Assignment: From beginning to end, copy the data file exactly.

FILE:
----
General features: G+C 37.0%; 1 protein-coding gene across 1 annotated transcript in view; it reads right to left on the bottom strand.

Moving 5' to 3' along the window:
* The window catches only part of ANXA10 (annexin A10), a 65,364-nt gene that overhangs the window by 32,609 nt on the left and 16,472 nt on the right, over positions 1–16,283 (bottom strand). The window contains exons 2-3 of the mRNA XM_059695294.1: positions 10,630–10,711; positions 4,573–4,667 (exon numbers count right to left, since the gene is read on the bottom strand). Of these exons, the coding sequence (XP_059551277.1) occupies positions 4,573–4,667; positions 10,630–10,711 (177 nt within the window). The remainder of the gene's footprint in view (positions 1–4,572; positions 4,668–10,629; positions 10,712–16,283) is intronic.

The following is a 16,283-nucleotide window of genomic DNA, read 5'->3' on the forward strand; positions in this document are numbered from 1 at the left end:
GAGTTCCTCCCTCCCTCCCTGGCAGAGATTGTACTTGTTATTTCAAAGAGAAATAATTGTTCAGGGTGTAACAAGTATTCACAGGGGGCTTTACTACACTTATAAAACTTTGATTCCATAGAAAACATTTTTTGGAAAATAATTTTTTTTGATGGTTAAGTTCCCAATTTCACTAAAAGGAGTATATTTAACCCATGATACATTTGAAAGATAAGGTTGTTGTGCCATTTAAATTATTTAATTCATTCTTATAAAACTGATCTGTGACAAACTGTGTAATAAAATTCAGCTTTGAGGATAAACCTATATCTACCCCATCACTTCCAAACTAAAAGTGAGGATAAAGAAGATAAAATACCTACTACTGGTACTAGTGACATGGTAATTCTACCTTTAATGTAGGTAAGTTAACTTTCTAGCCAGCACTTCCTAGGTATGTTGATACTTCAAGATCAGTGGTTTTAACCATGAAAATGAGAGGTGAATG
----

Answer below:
General features: G+C 37.0%; 1 protein-coding gene across 1 annotated transcript in view; it reads right to left on the bottom strand.

Moving 5' to 3' along the window:
* The window catches only part of ANXA10 (annexin A10), a 65,364-nt gene that overhangs the window by 32,609 nt on the left and 16,472 nt on the right, over positions 1–16,283 (bottom strand). The window contains exons 2-3 of the mRNA XM_059695294.1: positions 10,630–10,711; positions 4,573–4,667 (exon numbers count right to left, since the gene is read on the bottom strand). Of these exons, the coding sequence (XP_059551277.1) occupies positions 4,573–4,667; positions 10,630–10,711 (177 nt within the window). The remainder of the gene's footprint in view (positions 1–4,572; positions 4,668–10,629; positions 10,712–16,283) is intronic.

The following is a 16,283-nucleotide window of genomic DNA, read 5'->3' on the forward strand; positions in this document are numbered from 1 at the left end:
GAGTTCCTCCCTCCCTCCCTGGCAGAGATTGTACTTGTTATTTCAAAGAGAAATAATTGTTCAGGGTGTAACAAGTATTCACAGGGGGCTTTACTACACTTATAAAACTTTGATTCCATAGAAAACATTTTTTGGAAAATAATTTTTTTTGATGGTTAAGTTCCCAATTTCACTAAAAGGAGTATATTTAACCCATGATACATTTGAAAGATAAGGTTGTTGTGCCATTTAAATTATTTAATTCATTCTTATAAAACTGATCTGTGACAAACTGTGTAATAAAATTCAGCTTTGAGGATAAACCTATATCTACCCCATCACTTCCAAACTAAAAGTGAGGATAAAGAAGATAAAATACCTACTACTGGTACTAGTGACATGGTAATTCTACCTTTAATGTAGGTAAGTTAACTTTCTAGCCAGCACTTCCTAGGTATGTTGATACTTCAAGATCAGTGGTTTTAACCATGAAAATGAGAGGTGAATG